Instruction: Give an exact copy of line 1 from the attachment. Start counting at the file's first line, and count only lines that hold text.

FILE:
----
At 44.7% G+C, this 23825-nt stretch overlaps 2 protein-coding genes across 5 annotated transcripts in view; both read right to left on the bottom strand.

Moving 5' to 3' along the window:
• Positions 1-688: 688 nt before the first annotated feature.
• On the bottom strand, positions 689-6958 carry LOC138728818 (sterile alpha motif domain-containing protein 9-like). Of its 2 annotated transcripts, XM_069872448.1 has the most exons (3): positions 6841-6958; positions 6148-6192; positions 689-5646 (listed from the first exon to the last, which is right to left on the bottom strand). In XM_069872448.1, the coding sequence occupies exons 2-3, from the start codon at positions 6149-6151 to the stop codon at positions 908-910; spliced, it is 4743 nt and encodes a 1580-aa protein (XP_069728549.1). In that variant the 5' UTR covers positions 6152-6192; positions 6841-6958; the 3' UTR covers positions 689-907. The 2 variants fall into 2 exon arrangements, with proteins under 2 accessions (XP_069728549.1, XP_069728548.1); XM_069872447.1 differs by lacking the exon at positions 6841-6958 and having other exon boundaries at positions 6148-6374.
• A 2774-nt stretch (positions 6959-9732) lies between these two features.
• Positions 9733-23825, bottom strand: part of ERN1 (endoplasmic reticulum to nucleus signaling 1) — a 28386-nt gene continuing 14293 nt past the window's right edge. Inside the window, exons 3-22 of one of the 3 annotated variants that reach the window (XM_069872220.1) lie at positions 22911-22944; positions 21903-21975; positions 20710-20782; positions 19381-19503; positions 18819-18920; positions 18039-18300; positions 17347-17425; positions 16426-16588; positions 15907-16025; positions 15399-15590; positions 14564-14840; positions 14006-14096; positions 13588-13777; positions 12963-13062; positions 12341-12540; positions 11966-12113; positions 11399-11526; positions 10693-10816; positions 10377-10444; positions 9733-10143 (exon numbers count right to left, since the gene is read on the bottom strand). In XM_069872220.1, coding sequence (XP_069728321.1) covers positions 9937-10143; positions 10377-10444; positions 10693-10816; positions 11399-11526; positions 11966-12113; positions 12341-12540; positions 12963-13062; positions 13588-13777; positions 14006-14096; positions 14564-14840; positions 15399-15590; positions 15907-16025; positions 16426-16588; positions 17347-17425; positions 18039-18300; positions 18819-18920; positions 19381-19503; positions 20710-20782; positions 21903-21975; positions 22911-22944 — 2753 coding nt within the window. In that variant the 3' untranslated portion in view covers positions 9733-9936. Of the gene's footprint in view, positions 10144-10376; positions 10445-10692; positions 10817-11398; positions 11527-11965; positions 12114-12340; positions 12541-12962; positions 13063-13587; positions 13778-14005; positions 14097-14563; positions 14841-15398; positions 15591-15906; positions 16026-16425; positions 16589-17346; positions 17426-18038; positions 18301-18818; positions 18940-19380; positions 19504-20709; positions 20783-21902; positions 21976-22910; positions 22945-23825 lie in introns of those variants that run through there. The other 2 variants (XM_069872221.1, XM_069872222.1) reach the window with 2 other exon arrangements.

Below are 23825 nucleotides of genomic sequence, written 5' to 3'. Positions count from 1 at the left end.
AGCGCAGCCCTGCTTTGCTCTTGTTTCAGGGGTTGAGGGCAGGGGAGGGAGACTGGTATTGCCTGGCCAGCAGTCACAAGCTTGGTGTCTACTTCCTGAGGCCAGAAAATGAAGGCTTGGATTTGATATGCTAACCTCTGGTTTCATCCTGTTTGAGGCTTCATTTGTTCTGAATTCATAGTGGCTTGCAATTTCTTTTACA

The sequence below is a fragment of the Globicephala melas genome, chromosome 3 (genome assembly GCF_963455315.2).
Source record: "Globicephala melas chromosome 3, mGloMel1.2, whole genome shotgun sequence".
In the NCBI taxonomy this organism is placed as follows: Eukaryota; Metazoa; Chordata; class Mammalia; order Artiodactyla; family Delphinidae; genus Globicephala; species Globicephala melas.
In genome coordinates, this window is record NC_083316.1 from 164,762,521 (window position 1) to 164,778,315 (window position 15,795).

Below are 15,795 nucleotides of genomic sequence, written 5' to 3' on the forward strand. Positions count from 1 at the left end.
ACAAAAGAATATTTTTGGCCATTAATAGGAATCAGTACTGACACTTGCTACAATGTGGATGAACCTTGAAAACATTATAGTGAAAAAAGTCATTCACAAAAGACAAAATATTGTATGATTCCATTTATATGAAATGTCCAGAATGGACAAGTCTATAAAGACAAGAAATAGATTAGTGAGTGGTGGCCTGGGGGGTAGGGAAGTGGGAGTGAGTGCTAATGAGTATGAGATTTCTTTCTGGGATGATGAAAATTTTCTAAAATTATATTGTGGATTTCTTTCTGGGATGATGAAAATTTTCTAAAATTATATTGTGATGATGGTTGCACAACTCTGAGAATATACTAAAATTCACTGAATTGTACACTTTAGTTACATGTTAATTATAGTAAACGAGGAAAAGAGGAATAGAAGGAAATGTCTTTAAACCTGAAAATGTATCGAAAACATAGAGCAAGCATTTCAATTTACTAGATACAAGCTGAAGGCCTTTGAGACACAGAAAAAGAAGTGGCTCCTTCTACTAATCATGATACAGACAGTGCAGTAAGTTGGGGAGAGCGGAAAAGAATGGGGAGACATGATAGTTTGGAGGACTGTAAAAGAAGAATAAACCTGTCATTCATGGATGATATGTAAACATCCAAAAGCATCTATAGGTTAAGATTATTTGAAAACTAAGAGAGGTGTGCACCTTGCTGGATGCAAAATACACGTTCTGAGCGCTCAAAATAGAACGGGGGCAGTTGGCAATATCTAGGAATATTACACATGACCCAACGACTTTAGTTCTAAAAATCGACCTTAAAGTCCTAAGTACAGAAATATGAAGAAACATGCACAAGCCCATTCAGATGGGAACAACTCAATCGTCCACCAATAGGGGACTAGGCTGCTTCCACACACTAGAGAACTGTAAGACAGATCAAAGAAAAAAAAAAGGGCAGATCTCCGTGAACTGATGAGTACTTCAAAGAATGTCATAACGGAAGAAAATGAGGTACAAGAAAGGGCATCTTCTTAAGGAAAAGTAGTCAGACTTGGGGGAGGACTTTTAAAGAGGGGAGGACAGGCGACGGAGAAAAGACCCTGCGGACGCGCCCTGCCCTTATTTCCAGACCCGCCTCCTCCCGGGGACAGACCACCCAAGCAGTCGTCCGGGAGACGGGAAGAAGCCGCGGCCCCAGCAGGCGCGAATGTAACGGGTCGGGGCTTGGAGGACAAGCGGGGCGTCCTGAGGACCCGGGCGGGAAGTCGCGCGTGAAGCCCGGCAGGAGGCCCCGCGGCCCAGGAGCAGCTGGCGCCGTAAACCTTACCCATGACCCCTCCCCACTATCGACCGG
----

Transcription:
At 44.7% G+C, this 23825-nt stretch overlaps 2 protein-coding genes across 5 annotated transcripts in view; both read right to left on the bottom strand.